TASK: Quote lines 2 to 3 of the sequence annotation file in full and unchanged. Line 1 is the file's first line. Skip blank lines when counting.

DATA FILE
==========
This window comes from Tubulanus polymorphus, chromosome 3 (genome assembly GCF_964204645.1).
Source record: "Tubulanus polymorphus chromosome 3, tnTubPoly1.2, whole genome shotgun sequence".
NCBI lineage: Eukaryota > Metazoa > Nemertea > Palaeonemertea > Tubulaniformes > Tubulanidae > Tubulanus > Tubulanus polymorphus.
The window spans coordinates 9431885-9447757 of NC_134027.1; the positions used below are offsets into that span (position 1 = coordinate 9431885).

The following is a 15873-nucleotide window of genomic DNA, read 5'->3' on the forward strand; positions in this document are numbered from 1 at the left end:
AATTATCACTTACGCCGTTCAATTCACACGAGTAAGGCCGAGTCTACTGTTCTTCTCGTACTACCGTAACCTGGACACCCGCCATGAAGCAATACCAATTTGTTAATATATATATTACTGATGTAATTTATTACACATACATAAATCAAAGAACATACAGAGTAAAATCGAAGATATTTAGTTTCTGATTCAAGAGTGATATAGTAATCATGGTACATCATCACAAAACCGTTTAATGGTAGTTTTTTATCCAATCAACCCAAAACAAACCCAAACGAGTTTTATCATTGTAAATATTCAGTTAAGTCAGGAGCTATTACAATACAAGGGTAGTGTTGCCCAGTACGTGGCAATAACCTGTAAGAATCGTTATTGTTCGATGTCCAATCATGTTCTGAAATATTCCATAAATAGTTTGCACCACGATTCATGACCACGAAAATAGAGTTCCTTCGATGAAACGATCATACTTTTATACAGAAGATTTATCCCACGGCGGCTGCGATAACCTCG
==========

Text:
Source record: "Tubulanus polymorphus chromosome 3, tnTubPoly1.2, whole genome shotgun sequence".
NCBI lineage: Eukaryota > Metazoa > Nemertea > Palaeonemertea > Tubulaniformes > Tubulanidae > Tubulanus > Tubulanus polymorphus.